A 2007 national government survey of nearly 24,000 adults found that 9.4 percent had used meditation in the past year, compared with 7.6 percent in 2002. While local numbers are hard to find, people have a variety of options to learn the practice. They include the Indiana Buddhist Center, Indianapolis Zen Center, Dromtonpa Kadampa Buddhist Center and a few yoga studios.

Considered a mind-body practice, meditation generally uses certain techniques — a specific posture, regulated breathing and focused attention.

At the Indiana Buddhist Center on the Far-Eastside, meditation sessions are open to anyone, not just practicing Buddhists. Techniques focus on Buddhist teachings and generally involve a mantra — a word, sound or phrase designed to block out distracting thoughts — and sometimes chanting. But people can meditate the way they are most comfortable.

“The main objective of our meditation is to help them reduce their level of mental negativities and emotions,” said Tibetan monk Geshe Jinpa Sonam through his translator, Tenzin Namgyal. “We want to help them as much as we can, regardless of their religion.”

More than 400 U.S. instructors teach Transcendental Meditation, derived from Hindu traditions, which also involves silently repeating a mantra. The practice is known for its stress-releasing properties.

“It’s not a panacea and doesn’t prevent you from experiencing the ups and downs of life,” said Diane Patton, who practices TM with local instructors Rich and Lois Neate. “But you can recover from them more completely.”

Meditation, like physical exercise, requires dedication and produces the best benefits when done regularly — daily, if possible, or even twice a day, for 10 to 20 minutes. To sit still and learn to meditate deeply is challenging, yet worth the time and effort, say practitioners.

“If it didn’t help me every day, I wouldn’t do it,” said Patton, 52, an Indianapolis nurse who first learned TM at age 16. She practiced different types of meditation over the years, but now does TM each morning and evening.

“It mellows me out,” she said. “It gives me a sense of being in control of my life and my emotions and less reactive to things around me, like work stress. I’m more kind and patient.”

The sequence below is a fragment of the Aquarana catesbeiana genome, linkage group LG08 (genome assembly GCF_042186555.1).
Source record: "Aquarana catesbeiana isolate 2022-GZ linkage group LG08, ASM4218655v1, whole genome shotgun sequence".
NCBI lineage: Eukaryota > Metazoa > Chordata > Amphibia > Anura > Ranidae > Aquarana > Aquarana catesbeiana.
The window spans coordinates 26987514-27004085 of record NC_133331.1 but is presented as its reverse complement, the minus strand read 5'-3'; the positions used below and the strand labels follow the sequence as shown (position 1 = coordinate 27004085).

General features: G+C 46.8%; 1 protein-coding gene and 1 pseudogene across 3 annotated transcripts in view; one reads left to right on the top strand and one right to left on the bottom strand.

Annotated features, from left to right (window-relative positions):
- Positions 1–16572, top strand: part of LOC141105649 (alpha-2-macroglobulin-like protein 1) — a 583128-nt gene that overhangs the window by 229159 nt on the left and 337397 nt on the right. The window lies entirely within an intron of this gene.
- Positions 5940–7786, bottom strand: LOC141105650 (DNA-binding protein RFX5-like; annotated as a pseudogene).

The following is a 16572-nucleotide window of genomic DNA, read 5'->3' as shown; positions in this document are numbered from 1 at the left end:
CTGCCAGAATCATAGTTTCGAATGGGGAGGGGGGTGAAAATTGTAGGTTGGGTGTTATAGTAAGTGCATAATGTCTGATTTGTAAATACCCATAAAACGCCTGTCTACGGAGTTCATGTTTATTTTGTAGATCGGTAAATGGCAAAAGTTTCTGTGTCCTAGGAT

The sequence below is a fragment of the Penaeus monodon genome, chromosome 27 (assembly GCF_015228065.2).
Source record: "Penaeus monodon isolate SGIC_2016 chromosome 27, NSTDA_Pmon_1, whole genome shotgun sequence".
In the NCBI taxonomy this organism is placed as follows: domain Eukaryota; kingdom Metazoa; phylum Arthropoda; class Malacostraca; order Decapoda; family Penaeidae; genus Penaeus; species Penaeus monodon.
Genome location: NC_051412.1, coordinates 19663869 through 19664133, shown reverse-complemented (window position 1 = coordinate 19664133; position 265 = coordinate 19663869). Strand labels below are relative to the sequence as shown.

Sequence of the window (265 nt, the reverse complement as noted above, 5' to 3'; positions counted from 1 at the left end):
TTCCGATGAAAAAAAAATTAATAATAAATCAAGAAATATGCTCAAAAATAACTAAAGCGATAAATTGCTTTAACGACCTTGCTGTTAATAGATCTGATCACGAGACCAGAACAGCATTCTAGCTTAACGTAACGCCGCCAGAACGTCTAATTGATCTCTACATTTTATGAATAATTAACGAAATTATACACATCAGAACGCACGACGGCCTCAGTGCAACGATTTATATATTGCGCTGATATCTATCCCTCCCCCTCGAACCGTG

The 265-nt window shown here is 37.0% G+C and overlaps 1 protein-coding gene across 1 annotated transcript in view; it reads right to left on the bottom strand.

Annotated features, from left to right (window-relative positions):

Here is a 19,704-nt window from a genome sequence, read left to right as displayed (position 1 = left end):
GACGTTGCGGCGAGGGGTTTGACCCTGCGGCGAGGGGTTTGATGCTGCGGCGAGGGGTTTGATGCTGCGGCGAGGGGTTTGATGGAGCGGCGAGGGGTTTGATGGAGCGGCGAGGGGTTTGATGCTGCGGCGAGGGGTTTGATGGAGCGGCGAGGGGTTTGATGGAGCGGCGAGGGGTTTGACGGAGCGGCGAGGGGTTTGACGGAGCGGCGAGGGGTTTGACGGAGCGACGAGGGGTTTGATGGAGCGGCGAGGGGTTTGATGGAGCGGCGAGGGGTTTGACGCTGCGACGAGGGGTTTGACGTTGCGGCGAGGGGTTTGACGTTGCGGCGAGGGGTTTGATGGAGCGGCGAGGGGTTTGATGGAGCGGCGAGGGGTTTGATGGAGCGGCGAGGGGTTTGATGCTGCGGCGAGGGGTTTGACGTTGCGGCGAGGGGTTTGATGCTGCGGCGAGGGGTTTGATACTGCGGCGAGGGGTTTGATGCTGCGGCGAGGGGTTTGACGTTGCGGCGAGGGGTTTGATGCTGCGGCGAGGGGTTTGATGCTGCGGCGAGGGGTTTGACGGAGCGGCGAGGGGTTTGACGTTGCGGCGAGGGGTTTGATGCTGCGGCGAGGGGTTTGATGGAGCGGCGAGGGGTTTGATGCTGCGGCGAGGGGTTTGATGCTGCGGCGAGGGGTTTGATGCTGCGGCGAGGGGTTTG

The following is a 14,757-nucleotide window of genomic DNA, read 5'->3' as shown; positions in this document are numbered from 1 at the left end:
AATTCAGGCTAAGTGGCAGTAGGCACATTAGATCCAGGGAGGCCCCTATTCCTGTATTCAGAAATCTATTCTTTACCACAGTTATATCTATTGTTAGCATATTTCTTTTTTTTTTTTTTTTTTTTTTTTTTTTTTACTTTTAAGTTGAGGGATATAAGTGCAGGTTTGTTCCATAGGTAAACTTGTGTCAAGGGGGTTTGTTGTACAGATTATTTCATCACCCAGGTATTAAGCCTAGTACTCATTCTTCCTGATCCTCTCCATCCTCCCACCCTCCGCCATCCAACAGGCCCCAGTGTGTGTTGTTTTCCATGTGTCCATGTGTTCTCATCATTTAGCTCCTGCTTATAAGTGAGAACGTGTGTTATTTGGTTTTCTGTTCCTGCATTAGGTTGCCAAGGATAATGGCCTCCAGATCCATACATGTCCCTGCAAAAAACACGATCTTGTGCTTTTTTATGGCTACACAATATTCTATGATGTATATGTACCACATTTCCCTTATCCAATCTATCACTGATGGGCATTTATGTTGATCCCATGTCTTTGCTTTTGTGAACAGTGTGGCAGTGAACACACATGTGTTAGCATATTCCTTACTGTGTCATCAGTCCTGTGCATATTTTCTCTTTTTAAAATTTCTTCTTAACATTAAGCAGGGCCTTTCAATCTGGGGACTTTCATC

Rich Neate, a 20-year TM instructor with a home-based practice here, teaches people to practice TM on four consecutive days, two hours each day.

“You meditate to make your daily activity better,” said Neate, director of TM teachers east of the Mississippi River. “The whole idea of TM is for you to be successful at what you do.”

When practicing TM, Neate said, as you dive deeper into the mind while repeating a mantra, the body becomes extremely settled, the breath is softer and shallower. You experience a decrease in oxygen greater than during deep sleep. Eventually, your mind talks to itself less and less.

“Calmness, clarity of mind and energy of the body — if you practice for a while, those effects stay with you,” said Neate.

Another longtime local meditation teacher, Rose Getz, said the longer someone experiences that peaceful feeling that comes with meditation, the more they can bring that feeling into their consciousness during the day.

Getz, director of the Himalayan Yoga Meditation Center of Indiana, said meditators are better prepared to handle daily stress and aggravation. The center is in Indianapolis.

“You take a breath, relax the body, and pull yourself back from the situation,” she said. “You feel that stillness within.”

Common elements of meditation

A quiet location: Practice is usually done in a quiet place with few distractions and noises, either alone or in a class setting.

A comfortable posture: Depending on the type being practiced, meditation is usually done while sitting (usually cross-legged) on the floor or in a chair, lying down, standing, walking or in other positions.

A focus of attention: Concentrating attention on a mantra (a word or phrase not spoken aloud), an object or the sensations of breathing.

An open attitude: This means letting distractions come and go without judging them. If your mind wanders, gently bring attention back into focus.

Indianapolis resources for learning and practicing meditation:

Inner Peace Yoga Center: Yoga/meditation classes and weekend seminars, 5038 E. 56th St., (317) 257-9642 or

Indianapolis Zen Center: Meditation instruction, 3703 Washington Blvd., (317) 921-9902 or www.indy

Indiana Buddhist Center: Meditation instruction, 9260 E. 10th St., (317) 225-5499 or

Dromtonpa Kadampa Buddhist Center: Meditation instruction, 6018 N. Keystone Ave., (317) 374-5281 or

Transcendental Meditation Program of Indianapolis: Meditation instruction, 9465 Tanhurst Drive, (317) 225-4386 or